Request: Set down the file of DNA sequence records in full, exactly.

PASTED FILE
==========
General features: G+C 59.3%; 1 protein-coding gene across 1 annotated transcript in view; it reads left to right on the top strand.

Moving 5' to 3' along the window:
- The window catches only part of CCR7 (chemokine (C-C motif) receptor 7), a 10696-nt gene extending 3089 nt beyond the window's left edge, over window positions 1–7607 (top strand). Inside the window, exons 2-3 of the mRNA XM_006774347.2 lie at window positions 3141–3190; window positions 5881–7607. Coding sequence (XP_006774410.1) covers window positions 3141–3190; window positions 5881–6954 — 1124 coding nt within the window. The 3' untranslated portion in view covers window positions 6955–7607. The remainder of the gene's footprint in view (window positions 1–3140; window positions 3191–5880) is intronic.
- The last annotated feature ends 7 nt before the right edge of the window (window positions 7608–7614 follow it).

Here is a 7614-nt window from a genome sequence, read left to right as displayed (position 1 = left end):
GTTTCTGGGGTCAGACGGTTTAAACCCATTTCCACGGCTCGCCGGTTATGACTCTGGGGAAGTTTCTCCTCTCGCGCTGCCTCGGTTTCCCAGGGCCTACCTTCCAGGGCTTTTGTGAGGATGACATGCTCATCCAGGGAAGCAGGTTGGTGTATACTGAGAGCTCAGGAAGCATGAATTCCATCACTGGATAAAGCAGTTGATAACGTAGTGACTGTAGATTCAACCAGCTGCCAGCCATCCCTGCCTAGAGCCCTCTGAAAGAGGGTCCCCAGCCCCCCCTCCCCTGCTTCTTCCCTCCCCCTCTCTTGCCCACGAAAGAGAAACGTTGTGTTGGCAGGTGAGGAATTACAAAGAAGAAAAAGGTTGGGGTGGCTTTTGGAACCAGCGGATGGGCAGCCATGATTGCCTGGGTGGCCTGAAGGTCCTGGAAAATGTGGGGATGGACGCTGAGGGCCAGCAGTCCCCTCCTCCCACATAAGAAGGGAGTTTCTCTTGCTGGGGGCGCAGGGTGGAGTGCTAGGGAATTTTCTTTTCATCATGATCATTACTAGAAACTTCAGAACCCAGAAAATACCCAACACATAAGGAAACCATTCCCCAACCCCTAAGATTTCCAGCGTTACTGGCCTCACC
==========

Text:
General features: G+C 59.3%; 1 protein-coding gene across 1 annotated transcript in view; it reads left to right on the top strand.

Moving 5' to 3' along the window:
- The window catches only part of CCR7 (chemokine (C-C motif) receptor 7), a 10696-nt gene extending 3089 nt beyond the window's left edge, over window positions 1–7607 (top strand). Inside the window, exons 2-3 of the mRNA XM_006774347.2 lie at window positions 3141–3190; window positions 5881–7607. Coding sequence (XP_006774410.1) covers window positions 3141–3190; window positions 5881–6954 — 1124 coding nt within the window. The 3' untranslated portion in view covers window positions 6955–7607. The remainder of the gene's footprint in view (window positions 1–3140; window positions 3191–5880) is intronic.
- The last annotated feature ends 7 nt before the right edge of the window (window positions 7608–7614 follow it).

Here is a 7614-nt window from a genome sequence, read left to right as displayed (position 1 = left end):
GTTTCTGGGGTCAGACGGTTTAAACCCATTTCCACGGCTCGCCGGTTATGACTCTGGGGAAGTTTCTCCTCTCGCGCTGCCTCGGTTTCCCAGGGCCTACCTTCCAGGGCTTTTGTGAGGATGACATGCTCATCCAGGGAAGCAGGTTGGTGTATACTGAGAGCTCAGGAAGCATGAATTCCATCACTGGATAAAGCAGTTGATAACGTAGTGACTGTAGATTCAACCAGCTGCCAGCCATCCCTGCCTAGAGCCCTCTGAAAGAGGGTCCCCAGCCCCCCCTCCCCTGCTTCTTCCCTCCCCCTCTCTTGCCCACGAAAGAGAAACGTTGTGTTGGCAGGTGAGGAATTACAAAGAAGAAAAAGGTTGGGGTGGCTTTTGGAACCAGCGGATGGGCAGCCATGATTGCCTGGGTGGCCTGAAGGTCCTGGAAAATGTGGGGATGGACGCTGAGGGCCAGCAGTCCCCTCCTCCCACATAAGAAGGGAGTTTCTCTTGCTGGGGGCGCAGGGTGGAGTGCTAGGGAATTTTCTTTTCATCATGATCATTACTAGAAACTTCAGAACCCAGAAAATACCCAACACATAAGGAAACCATTCCCCAACCCCTAAGATTTCCAGCGTTACTGGCCTCACC